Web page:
Australian free-to-air TV, broadcast through the antenna, is a little odd.
While the UK has a shared infrastructure model, so there’s only ever one big tower on top of a hill, in Australia it doesn’t work that way, so there are a number of big towers on top of the hill. Your rooftop antenna is therefore pointed vaguely in the middle of the big towers, and good luck with that.
The UK has a vaguely shared multiplex model, too: the multiplex being a single transmitter that broadcasts a number of channels. In Australia, each commercial broadcaster owns one multiplex each, and each public service broadcaster also has one of their own too.
The upshot of this lack of cooperation is, apart from a lack of choice (since all channels are run by just five companies), the system also doesn’t work very well together. Your television only knows what show is on Nine, for example, when it’s tuned into Nine’s multiplex: so the EPG on your TV doesn’t work very well. Just wondering what’s on TV is unnecessarily hard.
Additionally, Australian TV suffers from the same problem as other countries: HD signals came after the SD versions, and therefore most channels feel that they need to keep an SD version going alongside the HD version, lest they lose audience. This doubles up channels on the channel list, which is annoying, but also means that there’s less space available on the multiplex.
Much less space, in fact, since many channels are still broadcasting in an older less-efficient codec for HD, rather than a new H264 version; because originally, the older MPEG2 version was all most set-top boxes dealt with. The upshot of all of this is that many channels are broadcast as SD, but they’re actually available as HD online.
I wondered whether I could fashion together a better TV system. One that works like a normal tuner, but has an electronic programme guide that is complete, and one that gives you the best possible picture quality while also conserving bandwidth in the house for other things.
So I built it.
I bought a thing called a TV Hat for a Raspberry Pi I have knocking about in the house. The TV Hat is not expensive (AUD$40 or so), and it essentially sticks onto the top of a Raspberry Pi.
I then downloaded the latest non-desktop version of Raspbian, and installed TV Headend, a free and bewildering piece of software.
There’s a good setup blog over here for how to get these things working together.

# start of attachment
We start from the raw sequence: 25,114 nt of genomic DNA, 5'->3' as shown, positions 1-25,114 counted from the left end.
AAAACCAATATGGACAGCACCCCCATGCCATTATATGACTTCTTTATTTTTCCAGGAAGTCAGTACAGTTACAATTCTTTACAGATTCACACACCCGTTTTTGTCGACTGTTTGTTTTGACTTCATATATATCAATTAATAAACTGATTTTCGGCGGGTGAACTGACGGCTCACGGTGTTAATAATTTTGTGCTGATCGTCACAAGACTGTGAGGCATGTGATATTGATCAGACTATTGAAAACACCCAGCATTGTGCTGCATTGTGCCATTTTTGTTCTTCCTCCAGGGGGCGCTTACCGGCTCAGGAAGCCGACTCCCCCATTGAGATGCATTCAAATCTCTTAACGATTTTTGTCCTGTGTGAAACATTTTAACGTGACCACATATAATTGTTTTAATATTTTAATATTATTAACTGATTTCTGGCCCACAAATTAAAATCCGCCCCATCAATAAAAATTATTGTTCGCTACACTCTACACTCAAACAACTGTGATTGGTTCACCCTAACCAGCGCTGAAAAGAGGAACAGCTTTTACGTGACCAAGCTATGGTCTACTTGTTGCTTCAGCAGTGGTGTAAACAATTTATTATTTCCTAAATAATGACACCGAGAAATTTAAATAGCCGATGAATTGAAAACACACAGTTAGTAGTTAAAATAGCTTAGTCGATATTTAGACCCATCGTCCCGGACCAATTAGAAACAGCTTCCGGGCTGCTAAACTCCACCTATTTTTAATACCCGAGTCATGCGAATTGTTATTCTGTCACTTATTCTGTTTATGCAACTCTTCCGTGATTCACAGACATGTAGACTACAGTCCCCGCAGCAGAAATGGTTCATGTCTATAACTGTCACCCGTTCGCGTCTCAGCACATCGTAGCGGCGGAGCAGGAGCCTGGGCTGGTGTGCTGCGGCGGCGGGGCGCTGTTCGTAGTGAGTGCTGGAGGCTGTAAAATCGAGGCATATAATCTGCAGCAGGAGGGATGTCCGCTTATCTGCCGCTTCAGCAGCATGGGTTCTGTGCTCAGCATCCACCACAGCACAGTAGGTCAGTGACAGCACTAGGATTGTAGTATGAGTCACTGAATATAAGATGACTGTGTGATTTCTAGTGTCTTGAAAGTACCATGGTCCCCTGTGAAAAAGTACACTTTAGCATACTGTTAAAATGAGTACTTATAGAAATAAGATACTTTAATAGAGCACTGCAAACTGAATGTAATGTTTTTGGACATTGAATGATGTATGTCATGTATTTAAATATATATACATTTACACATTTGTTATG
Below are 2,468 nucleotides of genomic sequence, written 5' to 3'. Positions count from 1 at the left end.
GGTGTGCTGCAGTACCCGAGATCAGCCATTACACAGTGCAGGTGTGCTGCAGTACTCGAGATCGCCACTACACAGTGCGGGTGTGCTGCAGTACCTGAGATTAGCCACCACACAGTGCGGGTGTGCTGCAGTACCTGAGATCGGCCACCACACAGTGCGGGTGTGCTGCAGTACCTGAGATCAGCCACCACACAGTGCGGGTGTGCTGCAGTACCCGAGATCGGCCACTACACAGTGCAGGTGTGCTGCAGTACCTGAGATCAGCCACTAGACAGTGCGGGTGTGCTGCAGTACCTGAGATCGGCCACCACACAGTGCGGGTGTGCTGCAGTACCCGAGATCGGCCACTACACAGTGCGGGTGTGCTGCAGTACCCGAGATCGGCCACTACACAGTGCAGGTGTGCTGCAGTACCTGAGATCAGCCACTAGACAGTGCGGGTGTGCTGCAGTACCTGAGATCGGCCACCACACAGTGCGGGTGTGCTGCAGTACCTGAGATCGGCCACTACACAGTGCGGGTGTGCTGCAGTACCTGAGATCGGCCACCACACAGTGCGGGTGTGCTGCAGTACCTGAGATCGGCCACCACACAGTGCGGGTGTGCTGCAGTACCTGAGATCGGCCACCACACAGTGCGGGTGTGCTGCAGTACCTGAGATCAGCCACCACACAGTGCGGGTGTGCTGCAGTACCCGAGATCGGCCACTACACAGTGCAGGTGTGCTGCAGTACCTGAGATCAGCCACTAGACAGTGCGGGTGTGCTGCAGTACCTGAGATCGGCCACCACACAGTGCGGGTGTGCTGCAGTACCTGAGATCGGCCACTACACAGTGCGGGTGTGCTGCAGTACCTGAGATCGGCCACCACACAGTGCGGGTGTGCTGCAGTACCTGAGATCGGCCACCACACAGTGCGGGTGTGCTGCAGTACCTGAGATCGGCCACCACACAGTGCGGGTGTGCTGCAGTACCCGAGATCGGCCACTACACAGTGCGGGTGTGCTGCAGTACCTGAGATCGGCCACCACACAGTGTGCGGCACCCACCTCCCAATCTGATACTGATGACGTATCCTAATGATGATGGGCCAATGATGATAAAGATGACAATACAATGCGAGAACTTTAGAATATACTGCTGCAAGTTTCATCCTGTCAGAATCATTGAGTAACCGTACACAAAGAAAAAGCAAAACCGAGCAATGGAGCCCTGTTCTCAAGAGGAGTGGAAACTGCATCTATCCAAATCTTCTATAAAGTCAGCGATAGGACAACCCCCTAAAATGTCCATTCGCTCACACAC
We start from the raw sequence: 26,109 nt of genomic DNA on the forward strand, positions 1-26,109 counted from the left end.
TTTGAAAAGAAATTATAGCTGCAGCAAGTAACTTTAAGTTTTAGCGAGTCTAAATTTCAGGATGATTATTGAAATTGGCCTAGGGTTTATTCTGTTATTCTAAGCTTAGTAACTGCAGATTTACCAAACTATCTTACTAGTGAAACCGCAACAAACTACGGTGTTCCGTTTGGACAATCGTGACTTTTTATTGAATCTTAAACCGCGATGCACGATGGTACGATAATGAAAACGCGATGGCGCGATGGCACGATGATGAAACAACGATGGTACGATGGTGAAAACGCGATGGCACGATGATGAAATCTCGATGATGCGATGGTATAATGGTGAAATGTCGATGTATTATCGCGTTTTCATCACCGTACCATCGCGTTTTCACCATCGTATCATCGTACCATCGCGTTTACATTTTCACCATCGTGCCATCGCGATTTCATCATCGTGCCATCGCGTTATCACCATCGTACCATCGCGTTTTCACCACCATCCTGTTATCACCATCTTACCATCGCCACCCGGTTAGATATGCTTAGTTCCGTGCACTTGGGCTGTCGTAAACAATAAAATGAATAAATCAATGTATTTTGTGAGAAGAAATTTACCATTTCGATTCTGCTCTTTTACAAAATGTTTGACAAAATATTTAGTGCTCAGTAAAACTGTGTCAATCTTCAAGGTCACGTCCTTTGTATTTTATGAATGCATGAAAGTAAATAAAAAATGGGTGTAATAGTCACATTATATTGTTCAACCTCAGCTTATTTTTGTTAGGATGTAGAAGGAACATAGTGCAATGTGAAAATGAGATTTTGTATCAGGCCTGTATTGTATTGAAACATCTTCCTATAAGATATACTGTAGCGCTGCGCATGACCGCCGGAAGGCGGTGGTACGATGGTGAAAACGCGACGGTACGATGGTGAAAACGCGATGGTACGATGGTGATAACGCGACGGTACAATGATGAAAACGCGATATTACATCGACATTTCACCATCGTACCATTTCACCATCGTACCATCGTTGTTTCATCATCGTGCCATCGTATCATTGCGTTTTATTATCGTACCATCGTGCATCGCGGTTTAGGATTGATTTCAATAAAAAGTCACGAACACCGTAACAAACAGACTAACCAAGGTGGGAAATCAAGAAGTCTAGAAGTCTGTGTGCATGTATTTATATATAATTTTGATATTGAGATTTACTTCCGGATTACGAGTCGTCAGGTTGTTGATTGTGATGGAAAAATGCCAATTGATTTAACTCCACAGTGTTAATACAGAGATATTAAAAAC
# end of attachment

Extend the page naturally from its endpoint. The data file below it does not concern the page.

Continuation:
To watch it on the (Android TV) telly, I downloaded and bought Dream Player TV for tvheadend. ($10). This is not the prettiest piece of software, but it does integrate with Live Channels, the standard Android TV app. Live Channels is installed but hidden on the Chromecast with Google TV that I use, but you can download a little app to make it appear if you want (or, easier, just ask “OK, Google, open Live Channels").
After all this fiddling about, I was able to watch antenna-delivered TV on Android TV: being picked up on my Raspberry Pi and then fed through the network to the Chromecast’s Live Channels app. This fixed my EPG issue: TV Headend appears to do a little tune-around while you’re not watching the TV to keep the EPG updated.
Now to fix the soft SD picture quality for the two channels (ABC News and 7TWO) that we watch the most: and this is where Matt Huisman’s set of M3U8 files for Australian TV channels come in.
Matt uses the official streams made available by the broadcasters (for use in their apps, mainly). As I mentioned above, many of these streams are in HD quality, even though the broadcasts are in SD.
It turns out that you can add these streams to TV Headend, and then associate them with the same channel as the broadcast version. You can then give the streamed version a higher priority; so it’ll use the stream if it’s available, or fall back to the version from the antenna.
And, of course, I can add additional channels to the list, too. The delights of Al Jazeera now exists on my TV, with a channel number alongside the rest.
It’s still not perfect, but a good step forward in terms of where I want a TV experience to be.